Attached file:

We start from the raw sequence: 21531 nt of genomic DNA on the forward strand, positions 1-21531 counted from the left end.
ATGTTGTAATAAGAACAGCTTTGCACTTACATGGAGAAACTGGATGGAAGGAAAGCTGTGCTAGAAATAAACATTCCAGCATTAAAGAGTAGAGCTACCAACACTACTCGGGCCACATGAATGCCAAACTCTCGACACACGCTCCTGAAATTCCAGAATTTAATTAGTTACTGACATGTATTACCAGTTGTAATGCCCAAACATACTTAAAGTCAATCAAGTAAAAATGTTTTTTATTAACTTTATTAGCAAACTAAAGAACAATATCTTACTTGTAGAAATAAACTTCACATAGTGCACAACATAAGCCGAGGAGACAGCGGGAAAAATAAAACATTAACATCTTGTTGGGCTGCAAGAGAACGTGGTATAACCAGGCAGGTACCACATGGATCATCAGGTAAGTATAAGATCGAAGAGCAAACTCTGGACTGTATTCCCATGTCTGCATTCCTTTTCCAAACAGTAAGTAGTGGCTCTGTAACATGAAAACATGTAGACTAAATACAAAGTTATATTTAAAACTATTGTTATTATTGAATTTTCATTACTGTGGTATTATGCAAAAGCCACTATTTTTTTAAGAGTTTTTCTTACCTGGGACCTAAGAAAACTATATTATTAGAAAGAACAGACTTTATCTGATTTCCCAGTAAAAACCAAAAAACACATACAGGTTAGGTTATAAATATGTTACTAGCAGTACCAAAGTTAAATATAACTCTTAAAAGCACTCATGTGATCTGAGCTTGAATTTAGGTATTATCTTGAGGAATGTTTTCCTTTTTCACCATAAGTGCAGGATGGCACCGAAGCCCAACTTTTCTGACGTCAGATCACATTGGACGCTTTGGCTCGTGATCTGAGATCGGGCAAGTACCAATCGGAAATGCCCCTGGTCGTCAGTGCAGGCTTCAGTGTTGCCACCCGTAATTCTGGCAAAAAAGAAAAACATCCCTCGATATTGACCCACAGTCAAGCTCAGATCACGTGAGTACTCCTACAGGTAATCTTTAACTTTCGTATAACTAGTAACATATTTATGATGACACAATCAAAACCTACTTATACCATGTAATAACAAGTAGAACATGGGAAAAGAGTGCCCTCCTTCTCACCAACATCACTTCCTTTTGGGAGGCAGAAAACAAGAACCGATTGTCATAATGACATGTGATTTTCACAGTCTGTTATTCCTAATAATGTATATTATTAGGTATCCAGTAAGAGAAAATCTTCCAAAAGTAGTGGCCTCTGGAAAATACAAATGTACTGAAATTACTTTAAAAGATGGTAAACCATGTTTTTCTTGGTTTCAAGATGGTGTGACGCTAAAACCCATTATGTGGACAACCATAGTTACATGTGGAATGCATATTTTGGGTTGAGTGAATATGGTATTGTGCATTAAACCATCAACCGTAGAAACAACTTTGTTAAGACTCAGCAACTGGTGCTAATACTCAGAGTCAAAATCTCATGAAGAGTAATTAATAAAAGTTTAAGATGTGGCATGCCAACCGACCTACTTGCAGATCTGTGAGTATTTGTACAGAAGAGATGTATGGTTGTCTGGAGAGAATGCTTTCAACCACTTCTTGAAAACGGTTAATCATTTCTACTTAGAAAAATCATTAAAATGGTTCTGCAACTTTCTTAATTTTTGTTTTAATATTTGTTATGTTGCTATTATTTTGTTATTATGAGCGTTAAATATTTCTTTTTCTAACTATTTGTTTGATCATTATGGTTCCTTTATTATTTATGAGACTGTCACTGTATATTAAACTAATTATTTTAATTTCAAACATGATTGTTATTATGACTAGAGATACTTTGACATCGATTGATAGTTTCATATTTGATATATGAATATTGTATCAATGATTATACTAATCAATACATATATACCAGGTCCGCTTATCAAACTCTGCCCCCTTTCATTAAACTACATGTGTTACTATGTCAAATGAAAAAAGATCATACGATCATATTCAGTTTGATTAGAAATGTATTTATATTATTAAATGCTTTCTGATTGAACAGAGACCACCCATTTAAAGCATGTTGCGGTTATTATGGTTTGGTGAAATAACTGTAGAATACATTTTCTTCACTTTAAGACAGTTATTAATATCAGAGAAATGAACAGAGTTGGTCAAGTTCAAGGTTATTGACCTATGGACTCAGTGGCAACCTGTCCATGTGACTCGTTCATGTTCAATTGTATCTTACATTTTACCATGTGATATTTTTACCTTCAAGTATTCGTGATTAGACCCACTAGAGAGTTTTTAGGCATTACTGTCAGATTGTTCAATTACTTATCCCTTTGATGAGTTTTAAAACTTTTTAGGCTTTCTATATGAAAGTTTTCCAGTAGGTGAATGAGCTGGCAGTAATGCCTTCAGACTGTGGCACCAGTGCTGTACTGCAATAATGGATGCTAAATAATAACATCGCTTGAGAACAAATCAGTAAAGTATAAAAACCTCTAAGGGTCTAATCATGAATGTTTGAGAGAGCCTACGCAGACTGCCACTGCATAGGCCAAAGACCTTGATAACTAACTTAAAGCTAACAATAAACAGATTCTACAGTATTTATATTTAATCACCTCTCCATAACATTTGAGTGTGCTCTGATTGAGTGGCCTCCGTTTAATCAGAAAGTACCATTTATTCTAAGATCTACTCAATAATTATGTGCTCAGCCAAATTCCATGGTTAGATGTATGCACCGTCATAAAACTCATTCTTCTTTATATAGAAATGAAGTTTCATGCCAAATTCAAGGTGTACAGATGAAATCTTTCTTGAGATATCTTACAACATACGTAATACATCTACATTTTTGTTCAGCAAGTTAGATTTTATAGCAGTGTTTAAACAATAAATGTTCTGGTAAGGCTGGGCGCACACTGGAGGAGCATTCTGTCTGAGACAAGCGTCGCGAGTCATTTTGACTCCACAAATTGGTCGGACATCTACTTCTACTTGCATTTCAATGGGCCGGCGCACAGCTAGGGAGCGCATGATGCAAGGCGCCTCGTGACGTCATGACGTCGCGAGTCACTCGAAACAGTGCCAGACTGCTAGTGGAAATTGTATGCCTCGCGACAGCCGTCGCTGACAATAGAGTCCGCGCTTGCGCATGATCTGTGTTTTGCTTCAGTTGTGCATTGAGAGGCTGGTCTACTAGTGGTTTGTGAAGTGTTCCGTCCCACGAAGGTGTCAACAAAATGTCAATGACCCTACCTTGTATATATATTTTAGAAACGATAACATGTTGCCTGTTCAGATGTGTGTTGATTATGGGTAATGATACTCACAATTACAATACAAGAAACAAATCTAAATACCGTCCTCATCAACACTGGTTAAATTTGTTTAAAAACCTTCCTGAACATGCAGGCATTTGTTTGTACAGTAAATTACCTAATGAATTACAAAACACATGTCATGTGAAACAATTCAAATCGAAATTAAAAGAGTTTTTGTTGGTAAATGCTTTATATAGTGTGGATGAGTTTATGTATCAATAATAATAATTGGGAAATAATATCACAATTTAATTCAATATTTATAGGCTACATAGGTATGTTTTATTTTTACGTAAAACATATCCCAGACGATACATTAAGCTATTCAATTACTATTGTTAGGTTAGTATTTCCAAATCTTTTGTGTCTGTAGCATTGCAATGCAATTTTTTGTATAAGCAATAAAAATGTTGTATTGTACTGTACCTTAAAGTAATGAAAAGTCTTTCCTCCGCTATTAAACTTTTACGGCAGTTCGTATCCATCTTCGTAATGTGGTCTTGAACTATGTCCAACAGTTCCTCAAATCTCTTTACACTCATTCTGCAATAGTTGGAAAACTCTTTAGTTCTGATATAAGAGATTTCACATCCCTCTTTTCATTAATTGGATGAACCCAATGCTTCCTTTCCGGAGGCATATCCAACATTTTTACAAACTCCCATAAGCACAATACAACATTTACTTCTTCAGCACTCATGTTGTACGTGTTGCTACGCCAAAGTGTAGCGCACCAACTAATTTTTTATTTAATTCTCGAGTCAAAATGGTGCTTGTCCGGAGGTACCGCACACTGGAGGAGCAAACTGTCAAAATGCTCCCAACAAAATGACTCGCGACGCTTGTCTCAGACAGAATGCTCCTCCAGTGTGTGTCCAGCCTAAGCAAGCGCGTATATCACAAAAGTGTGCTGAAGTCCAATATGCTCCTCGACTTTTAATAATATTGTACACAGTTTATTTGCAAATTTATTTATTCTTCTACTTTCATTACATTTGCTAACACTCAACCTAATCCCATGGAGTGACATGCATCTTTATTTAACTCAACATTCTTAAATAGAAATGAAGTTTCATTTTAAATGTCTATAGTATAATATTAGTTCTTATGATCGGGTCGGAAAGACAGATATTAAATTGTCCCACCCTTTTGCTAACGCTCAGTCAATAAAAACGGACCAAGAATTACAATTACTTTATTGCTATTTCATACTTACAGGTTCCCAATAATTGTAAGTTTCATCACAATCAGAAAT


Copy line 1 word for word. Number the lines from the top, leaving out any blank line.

We start from the raw sequence: 21531 nt of genomic DNA on the forward strand, positions 1-21531 counted from the left end.